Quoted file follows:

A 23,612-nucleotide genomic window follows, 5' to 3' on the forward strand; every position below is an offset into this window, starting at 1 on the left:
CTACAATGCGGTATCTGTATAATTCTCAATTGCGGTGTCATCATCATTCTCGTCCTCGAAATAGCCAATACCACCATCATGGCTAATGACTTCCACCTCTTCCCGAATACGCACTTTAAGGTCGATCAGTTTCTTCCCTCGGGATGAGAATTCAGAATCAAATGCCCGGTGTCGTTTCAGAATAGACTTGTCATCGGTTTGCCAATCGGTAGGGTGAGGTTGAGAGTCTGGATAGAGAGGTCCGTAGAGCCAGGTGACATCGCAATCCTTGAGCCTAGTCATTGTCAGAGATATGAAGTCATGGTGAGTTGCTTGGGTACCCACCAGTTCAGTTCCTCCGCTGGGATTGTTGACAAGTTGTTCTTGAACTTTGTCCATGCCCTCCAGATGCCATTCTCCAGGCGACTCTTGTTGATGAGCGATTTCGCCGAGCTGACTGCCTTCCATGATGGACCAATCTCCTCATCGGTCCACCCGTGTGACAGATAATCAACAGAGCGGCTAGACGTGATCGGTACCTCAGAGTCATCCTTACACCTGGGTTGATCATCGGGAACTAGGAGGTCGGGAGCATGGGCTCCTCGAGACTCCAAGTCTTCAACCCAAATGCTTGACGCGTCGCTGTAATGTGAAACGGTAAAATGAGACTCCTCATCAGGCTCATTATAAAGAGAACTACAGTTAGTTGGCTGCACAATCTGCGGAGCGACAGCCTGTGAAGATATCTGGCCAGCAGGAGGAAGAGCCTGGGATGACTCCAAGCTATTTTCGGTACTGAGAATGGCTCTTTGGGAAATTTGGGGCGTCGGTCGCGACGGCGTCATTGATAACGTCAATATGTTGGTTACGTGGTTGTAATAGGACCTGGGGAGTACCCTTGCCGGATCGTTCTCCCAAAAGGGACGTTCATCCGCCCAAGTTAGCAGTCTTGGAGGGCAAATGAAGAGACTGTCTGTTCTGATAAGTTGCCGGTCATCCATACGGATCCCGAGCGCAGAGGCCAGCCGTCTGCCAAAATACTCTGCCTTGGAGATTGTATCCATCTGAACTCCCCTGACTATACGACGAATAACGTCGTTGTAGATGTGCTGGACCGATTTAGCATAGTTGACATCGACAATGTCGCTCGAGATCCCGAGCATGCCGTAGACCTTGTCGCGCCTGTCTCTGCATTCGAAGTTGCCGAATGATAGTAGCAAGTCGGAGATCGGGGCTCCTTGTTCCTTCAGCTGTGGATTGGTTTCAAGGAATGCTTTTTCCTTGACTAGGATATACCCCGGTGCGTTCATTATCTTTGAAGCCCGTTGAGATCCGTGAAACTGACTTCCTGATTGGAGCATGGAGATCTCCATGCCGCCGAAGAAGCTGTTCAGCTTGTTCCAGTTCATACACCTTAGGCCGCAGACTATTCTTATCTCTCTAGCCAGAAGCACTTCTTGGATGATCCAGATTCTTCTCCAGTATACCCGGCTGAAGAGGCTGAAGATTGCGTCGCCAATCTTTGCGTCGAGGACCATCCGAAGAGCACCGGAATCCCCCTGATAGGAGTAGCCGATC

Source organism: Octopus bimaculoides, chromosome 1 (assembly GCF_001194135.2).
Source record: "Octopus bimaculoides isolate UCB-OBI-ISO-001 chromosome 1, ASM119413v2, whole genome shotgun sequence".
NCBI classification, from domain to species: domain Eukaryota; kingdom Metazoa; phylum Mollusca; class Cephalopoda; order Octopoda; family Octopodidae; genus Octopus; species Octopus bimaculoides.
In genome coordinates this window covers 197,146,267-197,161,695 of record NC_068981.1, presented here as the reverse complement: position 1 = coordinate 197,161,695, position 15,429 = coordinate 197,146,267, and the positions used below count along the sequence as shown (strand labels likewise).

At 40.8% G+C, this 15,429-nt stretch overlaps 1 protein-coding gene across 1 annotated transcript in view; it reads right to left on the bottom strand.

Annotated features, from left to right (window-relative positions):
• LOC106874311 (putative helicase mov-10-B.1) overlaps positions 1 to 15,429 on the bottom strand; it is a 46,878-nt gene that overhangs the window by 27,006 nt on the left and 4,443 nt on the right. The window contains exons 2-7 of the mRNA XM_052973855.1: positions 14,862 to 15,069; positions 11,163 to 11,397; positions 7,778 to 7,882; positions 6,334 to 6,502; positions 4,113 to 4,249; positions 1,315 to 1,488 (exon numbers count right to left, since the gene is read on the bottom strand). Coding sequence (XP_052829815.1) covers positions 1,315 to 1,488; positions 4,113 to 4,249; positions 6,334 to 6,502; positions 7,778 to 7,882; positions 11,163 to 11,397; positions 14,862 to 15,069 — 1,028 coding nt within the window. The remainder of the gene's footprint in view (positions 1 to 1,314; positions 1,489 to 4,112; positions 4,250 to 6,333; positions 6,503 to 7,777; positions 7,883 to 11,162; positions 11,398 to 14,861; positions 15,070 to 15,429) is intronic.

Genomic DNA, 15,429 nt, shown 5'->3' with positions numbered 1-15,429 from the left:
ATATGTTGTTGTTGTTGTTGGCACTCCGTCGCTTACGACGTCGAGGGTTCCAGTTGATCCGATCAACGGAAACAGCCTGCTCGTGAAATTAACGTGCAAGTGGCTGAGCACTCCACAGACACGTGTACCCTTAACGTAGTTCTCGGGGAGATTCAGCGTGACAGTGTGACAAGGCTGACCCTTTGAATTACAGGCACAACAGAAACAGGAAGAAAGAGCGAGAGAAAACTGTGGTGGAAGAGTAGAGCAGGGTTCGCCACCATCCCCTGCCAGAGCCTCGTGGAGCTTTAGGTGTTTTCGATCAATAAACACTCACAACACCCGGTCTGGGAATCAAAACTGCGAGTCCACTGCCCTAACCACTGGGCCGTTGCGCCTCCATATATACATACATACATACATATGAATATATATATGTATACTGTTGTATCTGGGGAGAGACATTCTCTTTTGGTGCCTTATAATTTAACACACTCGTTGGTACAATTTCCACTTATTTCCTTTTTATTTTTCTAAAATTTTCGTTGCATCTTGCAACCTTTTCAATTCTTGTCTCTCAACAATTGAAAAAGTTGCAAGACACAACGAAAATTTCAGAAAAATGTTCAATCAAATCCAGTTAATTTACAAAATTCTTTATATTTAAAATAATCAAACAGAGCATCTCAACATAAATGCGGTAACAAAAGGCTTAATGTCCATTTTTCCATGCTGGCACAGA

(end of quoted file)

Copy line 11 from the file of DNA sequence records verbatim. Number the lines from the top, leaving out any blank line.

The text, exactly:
ATATGTTGTTGTTGTTGTTGGCACTCCGTCGCTTACGACGTCGAGGGTTCCAGTTGATCCGATCAACGGAAACAGCCTGCTCGTGAAATTAACGTGCAAGTGGCTGAGCACTCCACAGACACGTGTACCCTTAACGTAGTTCTCGGGGAGATTCAGCGTGACAGTGTGACAAGGCTGACCCTTTGAATTACAGGCACAACAGAAACAGGAAGAAAGAGCGAGAGAAAACTGTGGTGGAAGAGTAGAGCAGGGTTCGCCACCATCCCCTGCCAGAGCCTCGTGGAGCTTTAGGTGTTTTCGATCAATAAACACTCACAACACCCGGTCTGGGAATCAAAACTGCGAGTCCACTGCCCTAACCACTGGGCCGTTGCGCCTCCATATATACATACATACATACATATGAATATATATATGTATACTGTTGTATCTGGGGAGAGACATTCTCTTTTGGTGCCTTATAATTTAACACACTCGTTGGTACAATTTCCACTTATTTCCTTTTTATTTTTCTAAAATTTTCGTTGCATCTTGCAACCTTTTCAATTCTTGTCTCTCAACAATTGAAAAAGTTGCAAGACACAACGAAAATTTCAGAAAAATGTTCAATCAAATCCAGTTAATTTACAAAATTCTTTATATTTAAAATAATCAAACAGAGCATCTCAACATAAATGCGGTAACAAAAGGCTTAATGTCCATTTTTCCATGCTGGCACAGA